It’s not easy to set the right price. In this post I will help you finding that sweet spot for your freelance pricing. I will show you the most important factors to take into consideration. Ready? Let’s go!

Your sweet spot for your pricing

  1. Find out what exactly the value is that your clients experience, don’t assume anything
  2. Find out who your customers are that have a must have mindset for the right reasons (= your value)
  3. Set a pricing that is based upon your own situation
    • How much money do you minium need to live the life you want
    • Think about how much you will need to sell to get to that amount
    • Make and keep things realistic for yourself
  4. Train yourself in communicating your price
    • Believe that your price is the right one
    • Stick with it until successful

Why sales people ask what’s your budget…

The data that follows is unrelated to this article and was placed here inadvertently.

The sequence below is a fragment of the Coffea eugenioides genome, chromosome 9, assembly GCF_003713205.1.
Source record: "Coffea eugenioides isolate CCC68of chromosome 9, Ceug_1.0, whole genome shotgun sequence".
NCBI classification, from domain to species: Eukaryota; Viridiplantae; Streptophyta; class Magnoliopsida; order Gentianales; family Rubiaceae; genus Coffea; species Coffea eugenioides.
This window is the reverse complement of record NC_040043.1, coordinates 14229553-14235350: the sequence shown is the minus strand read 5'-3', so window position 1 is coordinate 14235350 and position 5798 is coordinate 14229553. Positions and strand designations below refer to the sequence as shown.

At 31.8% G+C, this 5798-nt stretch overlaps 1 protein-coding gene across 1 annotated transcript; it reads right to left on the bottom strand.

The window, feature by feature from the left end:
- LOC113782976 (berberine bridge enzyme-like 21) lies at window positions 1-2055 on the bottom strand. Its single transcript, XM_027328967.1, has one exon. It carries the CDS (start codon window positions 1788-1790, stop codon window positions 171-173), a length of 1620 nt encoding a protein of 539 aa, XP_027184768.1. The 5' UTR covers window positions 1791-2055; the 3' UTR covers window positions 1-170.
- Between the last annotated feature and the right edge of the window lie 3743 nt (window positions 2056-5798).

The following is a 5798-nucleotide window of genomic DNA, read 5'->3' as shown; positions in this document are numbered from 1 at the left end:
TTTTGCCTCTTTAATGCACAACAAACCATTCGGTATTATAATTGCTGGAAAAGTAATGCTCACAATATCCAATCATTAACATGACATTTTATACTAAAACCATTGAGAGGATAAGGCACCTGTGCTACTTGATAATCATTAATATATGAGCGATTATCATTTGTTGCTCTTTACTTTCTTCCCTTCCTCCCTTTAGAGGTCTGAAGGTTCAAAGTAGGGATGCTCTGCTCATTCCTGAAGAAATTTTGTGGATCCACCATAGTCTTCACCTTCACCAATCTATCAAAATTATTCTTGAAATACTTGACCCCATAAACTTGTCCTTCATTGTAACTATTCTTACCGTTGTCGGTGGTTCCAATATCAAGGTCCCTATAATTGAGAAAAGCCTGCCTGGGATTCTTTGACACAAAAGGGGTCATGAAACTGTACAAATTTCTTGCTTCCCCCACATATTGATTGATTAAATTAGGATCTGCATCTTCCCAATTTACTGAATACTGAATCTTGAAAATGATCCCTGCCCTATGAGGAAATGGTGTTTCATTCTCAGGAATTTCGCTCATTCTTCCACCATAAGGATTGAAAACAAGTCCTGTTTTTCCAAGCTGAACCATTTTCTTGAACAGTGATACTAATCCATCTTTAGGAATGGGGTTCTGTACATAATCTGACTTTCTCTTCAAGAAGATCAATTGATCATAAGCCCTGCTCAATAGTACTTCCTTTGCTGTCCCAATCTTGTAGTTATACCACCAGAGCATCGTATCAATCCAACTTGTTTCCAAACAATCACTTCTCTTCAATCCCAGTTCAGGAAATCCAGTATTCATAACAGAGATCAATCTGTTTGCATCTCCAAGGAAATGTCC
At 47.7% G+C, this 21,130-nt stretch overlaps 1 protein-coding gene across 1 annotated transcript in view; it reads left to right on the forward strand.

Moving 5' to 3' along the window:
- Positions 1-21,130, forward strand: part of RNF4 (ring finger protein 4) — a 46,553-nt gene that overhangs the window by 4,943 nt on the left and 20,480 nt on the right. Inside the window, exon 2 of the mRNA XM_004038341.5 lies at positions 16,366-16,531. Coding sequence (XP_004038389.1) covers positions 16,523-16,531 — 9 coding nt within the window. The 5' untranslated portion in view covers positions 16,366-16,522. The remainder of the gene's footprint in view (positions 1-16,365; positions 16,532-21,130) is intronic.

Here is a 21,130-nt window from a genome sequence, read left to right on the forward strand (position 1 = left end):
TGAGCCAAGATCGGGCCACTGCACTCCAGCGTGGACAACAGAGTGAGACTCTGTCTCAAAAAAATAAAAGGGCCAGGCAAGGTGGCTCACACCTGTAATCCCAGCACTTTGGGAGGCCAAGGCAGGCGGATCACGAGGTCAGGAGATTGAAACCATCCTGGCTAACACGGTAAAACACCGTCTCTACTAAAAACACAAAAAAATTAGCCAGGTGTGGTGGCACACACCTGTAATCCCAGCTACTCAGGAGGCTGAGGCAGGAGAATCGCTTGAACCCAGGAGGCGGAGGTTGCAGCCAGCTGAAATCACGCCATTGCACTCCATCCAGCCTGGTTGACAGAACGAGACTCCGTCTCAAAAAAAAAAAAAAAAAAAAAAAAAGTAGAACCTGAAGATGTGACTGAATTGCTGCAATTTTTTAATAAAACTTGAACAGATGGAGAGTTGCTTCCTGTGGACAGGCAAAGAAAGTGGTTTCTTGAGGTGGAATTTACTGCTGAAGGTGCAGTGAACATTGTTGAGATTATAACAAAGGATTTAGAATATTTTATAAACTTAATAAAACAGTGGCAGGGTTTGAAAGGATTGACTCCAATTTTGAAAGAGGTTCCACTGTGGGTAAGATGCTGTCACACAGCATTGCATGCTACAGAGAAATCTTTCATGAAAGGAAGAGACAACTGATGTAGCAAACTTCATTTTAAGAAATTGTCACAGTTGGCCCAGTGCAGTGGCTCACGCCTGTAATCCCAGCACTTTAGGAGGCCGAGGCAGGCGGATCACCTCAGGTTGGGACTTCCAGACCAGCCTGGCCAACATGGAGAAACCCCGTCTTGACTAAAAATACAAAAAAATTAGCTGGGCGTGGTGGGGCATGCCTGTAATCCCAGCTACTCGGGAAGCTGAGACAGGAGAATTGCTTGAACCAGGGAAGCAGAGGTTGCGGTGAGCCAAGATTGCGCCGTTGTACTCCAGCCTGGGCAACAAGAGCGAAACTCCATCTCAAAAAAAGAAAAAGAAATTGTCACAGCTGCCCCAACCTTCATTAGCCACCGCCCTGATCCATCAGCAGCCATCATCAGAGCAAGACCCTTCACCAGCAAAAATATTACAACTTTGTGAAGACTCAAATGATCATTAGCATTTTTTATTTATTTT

One concept you definitely need to understand is the principle of relativeness. It will change your mindset about money completely if you grasp the core of this. If you understand this principle you will see that your pricing, the exact number you put on your services or your product is most likely not the decisive factor for you to make a sell.

Ever tried to buy a car? One of the first questions that you are asked is ‘what’s your budget?’ Salespeople know that any person comes with a certain buying or spending range. The same car can actually be sold for 500€ to one person and perhaps 1.000€ to another one. It doesn’t really matter what the price tag says, that car will eventually be bought by someone who wants it for what is the ‘right price’ in his eyes.

A product or a service doesn’t have 1 specific price but rather has a whole price spectrum. Any thing will be sold at any price. There are people and whole business specialized in selling ‘cheap’ quoted products and others are specialized in selling ‘premium prices’ of that same product. You can buy a ‘cheap’ Ferrari or you can buy an ‘expensive’ Lada. It matters to know what your clients considers cheap or expensive, so it is less depending on what you think of it. 

Most of the time, cheap or expensive is not what the client is looking for. She is looking for something different… Value. 

Value is relative